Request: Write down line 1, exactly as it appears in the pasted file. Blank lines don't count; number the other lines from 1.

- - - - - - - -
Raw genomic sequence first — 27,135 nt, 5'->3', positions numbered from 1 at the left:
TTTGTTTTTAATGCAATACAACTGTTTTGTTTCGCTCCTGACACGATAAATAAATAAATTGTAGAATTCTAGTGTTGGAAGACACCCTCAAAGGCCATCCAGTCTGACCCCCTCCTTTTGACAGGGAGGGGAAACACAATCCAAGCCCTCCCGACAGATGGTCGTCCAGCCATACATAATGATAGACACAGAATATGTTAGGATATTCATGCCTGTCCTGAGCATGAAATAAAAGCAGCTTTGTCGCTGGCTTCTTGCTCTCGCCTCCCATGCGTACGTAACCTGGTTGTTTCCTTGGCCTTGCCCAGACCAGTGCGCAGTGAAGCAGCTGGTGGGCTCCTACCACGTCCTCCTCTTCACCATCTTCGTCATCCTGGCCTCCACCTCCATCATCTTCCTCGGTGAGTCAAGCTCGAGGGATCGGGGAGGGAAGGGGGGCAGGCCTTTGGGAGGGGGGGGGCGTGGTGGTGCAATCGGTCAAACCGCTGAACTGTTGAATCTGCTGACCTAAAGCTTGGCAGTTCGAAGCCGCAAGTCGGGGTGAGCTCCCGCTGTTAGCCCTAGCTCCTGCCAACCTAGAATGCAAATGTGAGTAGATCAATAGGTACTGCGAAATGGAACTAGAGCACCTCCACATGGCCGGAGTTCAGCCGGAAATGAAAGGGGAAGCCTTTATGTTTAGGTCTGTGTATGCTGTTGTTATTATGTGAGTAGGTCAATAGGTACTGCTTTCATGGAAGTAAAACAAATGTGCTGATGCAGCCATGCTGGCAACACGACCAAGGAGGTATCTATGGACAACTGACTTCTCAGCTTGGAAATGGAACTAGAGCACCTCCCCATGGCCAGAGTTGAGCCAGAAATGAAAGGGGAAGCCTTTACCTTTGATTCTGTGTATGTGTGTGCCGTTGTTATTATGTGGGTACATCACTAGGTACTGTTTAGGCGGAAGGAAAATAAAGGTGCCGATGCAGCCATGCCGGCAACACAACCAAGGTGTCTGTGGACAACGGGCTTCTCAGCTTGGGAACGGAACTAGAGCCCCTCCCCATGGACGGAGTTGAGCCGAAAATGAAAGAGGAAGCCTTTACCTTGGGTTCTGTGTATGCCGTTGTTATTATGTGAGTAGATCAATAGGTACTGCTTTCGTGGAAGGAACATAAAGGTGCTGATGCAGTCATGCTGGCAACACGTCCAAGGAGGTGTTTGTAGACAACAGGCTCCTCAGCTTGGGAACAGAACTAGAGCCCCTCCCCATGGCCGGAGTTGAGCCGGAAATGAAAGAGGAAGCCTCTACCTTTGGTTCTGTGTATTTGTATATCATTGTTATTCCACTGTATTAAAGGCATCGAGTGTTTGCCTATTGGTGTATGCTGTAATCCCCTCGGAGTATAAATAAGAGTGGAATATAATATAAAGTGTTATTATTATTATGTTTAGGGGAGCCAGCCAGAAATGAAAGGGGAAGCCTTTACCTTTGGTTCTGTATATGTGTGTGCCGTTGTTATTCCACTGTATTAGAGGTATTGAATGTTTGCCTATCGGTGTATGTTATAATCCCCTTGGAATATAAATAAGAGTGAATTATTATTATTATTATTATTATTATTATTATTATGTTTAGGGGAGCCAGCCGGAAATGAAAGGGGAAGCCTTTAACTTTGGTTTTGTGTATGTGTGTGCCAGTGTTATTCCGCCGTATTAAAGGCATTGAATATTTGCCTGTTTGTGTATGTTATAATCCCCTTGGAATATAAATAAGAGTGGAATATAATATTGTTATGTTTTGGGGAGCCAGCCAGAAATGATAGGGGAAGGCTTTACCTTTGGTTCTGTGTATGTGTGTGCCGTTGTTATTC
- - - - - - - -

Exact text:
Raw genomic sequence first — 27,135 nt, 5'->3', positions numbered from 1 at the left: